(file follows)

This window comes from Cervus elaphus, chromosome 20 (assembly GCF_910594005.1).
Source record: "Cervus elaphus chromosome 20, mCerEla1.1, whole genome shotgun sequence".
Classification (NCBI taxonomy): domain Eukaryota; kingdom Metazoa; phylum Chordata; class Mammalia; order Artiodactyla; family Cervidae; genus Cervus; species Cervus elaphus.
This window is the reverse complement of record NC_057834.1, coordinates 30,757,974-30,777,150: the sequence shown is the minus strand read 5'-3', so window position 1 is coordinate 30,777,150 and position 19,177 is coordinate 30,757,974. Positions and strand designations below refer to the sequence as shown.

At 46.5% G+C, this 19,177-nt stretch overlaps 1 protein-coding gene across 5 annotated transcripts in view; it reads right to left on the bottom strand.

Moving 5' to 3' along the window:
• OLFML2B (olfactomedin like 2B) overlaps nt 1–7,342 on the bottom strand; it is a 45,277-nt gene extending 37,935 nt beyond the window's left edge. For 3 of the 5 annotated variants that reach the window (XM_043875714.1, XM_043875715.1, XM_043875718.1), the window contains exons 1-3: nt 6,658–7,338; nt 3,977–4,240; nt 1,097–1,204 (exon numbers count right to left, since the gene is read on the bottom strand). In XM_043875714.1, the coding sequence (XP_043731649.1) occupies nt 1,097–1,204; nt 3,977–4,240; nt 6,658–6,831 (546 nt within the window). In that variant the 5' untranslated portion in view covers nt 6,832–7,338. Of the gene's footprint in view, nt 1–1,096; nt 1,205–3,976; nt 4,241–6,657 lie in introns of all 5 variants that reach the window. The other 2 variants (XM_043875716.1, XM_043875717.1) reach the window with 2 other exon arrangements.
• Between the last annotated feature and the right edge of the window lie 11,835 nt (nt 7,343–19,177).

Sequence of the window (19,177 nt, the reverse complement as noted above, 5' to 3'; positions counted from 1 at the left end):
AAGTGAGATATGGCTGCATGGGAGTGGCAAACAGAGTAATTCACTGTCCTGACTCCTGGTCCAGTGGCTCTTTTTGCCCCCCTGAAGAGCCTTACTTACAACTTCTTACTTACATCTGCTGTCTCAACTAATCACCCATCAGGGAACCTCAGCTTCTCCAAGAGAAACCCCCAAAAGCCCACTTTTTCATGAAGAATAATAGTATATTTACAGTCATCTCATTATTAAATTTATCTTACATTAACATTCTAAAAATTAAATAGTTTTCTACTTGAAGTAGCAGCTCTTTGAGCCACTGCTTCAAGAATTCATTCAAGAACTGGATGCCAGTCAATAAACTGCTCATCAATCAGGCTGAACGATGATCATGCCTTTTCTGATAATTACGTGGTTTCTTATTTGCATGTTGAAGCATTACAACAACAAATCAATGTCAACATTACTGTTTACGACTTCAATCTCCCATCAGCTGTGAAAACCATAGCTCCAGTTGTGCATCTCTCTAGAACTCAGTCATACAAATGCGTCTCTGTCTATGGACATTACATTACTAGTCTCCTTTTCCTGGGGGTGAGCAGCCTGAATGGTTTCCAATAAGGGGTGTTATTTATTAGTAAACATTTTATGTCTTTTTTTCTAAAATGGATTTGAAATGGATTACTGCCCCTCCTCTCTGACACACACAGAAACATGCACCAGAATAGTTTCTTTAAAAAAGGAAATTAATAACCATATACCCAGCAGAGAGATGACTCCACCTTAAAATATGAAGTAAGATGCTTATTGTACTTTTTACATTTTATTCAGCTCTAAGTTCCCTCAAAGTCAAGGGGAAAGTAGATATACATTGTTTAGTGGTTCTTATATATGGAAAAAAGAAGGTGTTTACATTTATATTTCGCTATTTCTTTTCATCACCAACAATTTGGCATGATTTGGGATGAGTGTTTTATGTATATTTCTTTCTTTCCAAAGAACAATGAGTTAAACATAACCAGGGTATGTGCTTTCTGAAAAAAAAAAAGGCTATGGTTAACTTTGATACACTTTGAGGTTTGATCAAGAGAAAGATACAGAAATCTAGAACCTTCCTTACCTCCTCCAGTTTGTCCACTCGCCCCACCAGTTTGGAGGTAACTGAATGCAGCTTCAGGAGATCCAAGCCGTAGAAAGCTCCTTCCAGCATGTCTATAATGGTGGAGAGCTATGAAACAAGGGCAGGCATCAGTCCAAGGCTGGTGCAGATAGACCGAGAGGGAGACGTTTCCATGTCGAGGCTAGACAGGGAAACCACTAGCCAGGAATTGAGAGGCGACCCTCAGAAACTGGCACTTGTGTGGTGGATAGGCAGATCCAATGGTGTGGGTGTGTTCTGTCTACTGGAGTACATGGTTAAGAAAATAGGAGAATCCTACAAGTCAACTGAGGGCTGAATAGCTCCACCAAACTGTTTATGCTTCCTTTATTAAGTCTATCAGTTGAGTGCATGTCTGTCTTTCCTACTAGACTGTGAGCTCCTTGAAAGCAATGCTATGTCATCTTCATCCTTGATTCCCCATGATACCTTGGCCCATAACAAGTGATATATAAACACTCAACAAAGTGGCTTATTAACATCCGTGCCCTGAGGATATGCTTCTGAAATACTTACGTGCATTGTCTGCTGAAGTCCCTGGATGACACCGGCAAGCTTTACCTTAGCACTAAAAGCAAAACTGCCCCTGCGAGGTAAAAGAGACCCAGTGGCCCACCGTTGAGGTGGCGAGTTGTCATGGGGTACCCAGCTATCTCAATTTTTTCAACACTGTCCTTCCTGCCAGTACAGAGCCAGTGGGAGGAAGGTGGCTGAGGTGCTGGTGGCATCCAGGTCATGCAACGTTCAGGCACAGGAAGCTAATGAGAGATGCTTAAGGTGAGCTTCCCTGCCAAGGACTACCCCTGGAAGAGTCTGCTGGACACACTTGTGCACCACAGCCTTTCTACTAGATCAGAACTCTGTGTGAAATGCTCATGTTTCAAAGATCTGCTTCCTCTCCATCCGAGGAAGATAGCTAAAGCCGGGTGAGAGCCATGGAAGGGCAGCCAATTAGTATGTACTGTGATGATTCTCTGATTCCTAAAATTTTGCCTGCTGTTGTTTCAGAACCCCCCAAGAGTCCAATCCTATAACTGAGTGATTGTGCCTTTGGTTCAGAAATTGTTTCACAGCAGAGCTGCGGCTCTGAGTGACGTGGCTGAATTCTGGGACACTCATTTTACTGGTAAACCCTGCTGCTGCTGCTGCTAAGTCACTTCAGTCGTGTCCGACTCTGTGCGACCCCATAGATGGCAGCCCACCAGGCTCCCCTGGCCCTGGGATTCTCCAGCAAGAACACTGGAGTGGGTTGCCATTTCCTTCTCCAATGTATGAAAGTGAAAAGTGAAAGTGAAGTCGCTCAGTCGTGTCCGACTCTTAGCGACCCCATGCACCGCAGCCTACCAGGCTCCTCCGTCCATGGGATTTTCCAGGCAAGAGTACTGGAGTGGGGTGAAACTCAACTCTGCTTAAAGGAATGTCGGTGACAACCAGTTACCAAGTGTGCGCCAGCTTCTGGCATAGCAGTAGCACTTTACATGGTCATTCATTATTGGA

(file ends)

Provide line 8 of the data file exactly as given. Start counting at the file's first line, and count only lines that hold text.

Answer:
• Between the last annotated feature and the right edge of the window lie 11,835 nt (nt 7,343–19,177).